While it’s scary to take on your employer, the only way discrimination will end in the workplace is for employers to be held accountable.

8. Look for a union job

I know you hear a lot of bad things about labor unions. If you’ve worked for a national chain, your onboarding likely included a scary video about how bad they are and how great you’ll be treated, so you don’t need one.

Labor unions aren’t scary at all. They’re simply a way for employees as a group to join together to advocate for themselves. They sign a contract, which is an agreement between the union and the employer, on wages, pay scale, grievance procedures, job bidding rights and other protections. A contract doesn’t “belong” to the union, it’s an agreement between the workers and employer, and belongs to both of them.

Unions are not perfect. They’re only as strong as their representatives and the contract. But almost all unions offer some general provisions:

  • Wage transparency
  • Specifics on work scheduling
  • Job bidding procedures
  • A procedure to make a complaint
  • Protection if you’re treated unfairly

If your employer says its workers don’t need a union because they are treated well and fairly, have the company put its money where its mouth is. Ask it to institute a pay transparency policy to prove they are not discriminating.

By the way, it’s against federal law to be disciplined or fired, interrogated, threatened or intimidated if you are discussing unions or unionizing at work. Your employer may say you can’t talk about it while you’re on the clock – and this is true, as long as you’re also not allowed to talk about other non-work things on the clock. If you can talk about “Game of Thrones,” the Red Sox, where the best fried clams in town are, how cute your boss’s new baby is or anything else, you can also talk union.

9. Move on up the road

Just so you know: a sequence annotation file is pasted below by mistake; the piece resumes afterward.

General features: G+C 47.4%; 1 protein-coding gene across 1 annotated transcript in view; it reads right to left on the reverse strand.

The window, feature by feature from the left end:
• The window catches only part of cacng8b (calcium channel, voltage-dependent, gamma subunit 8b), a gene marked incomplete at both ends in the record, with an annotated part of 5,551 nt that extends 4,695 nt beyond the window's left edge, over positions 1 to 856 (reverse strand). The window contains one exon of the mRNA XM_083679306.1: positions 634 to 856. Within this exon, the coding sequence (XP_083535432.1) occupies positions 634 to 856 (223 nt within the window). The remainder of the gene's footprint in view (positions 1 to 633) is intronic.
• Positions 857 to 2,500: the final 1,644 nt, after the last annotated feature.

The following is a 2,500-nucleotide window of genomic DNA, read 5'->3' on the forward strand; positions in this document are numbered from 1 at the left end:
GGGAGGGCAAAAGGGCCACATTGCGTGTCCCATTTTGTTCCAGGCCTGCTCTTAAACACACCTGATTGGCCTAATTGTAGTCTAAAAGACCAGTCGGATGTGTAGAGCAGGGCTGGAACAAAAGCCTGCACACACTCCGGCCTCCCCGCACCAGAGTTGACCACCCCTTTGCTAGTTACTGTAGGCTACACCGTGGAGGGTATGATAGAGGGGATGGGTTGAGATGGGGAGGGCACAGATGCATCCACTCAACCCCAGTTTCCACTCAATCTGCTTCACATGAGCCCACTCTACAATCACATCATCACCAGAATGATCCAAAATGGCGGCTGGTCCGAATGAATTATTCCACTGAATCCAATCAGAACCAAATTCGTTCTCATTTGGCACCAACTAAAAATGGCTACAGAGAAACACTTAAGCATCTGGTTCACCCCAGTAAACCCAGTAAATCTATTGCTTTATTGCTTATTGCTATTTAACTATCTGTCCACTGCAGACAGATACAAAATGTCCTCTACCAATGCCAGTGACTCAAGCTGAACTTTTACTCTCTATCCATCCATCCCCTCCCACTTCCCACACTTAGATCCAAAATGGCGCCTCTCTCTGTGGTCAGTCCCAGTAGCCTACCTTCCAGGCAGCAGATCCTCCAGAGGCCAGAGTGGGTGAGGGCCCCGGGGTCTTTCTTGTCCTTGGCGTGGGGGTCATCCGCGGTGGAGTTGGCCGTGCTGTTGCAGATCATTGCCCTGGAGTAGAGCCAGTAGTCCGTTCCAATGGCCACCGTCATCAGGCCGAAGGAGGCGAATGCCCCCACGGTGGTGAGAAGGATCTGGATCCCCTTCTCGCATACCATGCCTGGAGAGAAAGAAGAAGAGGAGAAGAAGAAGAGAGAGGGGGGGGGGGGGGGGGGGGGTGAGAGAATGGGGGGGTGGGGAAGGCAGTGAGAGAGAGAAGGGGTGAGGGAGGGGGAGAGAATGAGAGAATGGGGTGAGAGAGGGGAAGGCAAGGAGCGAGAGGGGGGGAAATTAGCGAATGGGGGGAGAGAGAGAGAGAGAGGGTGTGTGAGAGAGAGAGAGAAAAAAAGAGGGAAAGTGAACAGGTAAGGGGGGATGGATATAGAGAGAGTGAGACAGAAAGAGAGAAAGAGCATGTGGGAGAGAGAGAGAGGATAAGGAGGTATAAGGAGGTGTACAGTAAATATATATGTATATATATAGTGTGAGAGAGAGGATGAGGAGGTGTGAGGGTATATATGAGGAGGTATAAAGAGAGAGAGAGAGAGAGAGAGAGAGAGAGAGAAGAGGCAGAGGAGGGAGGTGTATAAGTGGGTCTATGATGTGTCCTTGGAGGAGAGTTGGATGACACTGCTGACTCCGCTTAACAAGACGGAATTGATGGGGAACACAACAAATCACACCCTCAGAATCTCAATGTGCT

I know it’s easy to say “change jobs.” It’s a lot harder to do it. One benefit of the times we live in is that there are a lot of vacant positions out there. If you aren’t being paid, or treated, fairly at your current position keep looking until you find an employer that will value you as a worker and human being. One that puts their resources behind that philosophy by paying you as much as your equally qualified coworkers.

If you are in a position to, consider moving to a state that has a higher minimum wage. New Hampshire’s minimum wage is the federal $7.25. Maine pays $12.75, Massachusetts pays $14.25 and Vermont pays $12.55. If you’re working in Vermont 40 hours a week, making minimum wage, that’s another $212 a week. If you’re in Maine it’s $220 a week. In Massachusetts, it’s $280 a week. States that have higher minimum wages also have higher wages in general, to keep up.

This may not do a lot to close the gender wage gap overall, but it may close your personal wage gap. And if enough people follow the money, it may also send a signal that $7.25 an hour just doesn’t cut it.

10. Don’t believe the bull

You may hear people say the gender wage gap isn’t about discrimination, but about women choosing to go into lower-paying work, or to become a parent (funny how parenthood doesn’t affect male wages). 

The Institute for Women’s Policy research says the gap itself is a benchmark, and the focus should be on ways to close it. That includes the discrimination that leads to many of the “choices” women make, including going into fields that are more likely to hire women.

“‘Choice’ is an unverified assumption,” the IWP points out. “There is considerable evidence of barriers to free choice of occupations, ranging from lack of unbiased information about job prospects to actual harassment and discrimination in male-dominated jobs.”

A study published by the National Bureau of Economic Research found that after factoring in things that cut into a woman’s productivity – like having a baby or taking a break to raise kids – 38 percent of the gross wage gap remains unexplained. Segregation by industry, as well as occupational segregation – women working in lower-paid jobs that are typically done by women, and men working in higher-paying jobs typically done by men — are responsible for half the wage gap, the IWP says.

So, another thing you can do to help close the wage gap is advocate for paid child leave and child care policies that will make it easier for mothers to work, better STEM education for girls and women, calling out employer bias when you see it, and more. 

Ultimately, it’s up to employers, state and federal governments to close the gap. It’s up to everyone who believes in a fair workplace – of every gender and color – to work on making it happen.


 

About this Author

maureenmilliken

Maureen Milliken

Maureen Milliken is a contract reporter and content producer for consumer financial agencies. She has worked for northern New England publications, including the New Hampshire Union Leader, for 25 years, and most recently at Mainebiz in Portland, Maine. She can be found on LinkedIn and Twitter.